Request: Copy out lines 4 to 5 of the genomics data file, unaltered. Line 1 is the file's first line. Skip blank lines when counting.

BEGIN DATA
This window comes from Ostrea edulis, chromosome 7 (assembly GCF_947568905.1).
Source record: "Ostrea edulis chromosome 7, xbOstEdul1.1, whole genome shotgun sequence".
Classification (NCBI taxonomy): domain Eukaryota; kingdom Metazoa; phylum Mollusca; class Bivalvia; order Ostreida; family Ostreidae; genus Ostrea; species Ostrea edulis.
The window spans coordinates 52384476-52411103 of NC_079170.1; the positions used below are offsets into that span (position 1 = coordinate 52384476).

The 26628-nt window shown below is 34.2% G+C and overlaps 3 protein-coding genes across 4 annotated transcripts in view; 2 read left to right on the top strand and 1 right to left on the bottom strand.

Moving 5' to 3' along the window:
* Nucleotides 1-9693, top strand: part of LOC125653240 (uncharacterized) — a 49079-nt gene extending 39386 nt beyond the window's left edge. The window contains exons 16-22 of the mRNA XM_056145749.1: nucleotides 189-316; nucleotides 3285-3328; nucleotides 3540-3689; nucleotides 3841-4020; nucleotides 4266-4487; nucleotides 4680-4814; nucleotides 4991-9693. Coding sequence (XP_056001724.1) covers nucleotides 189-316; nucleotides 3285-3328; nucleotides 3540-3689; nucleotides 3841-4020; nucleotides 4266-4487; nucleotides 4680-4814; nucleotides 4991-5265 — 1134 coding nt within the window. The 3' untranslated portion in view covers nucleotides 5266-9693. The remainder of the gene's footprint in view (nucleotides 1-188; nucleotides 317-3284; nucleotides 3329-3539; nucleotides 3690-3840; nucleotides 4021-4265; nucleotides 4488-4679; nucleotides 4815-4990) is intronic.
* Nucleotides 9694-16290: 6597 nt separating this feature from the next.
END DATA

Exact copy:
The window spans coordinates 52384476-52411103 of NC_079170.1; the positions used below are offsets into that span (position 1 = coordinate 52384476).

The 26628-nt window shown below is 34.2% G+C and overlaps 3 protein-coding genes across 4 annotated transcripts in view; 2 read left to right on the top strand and 1 right to left on the bottom strand.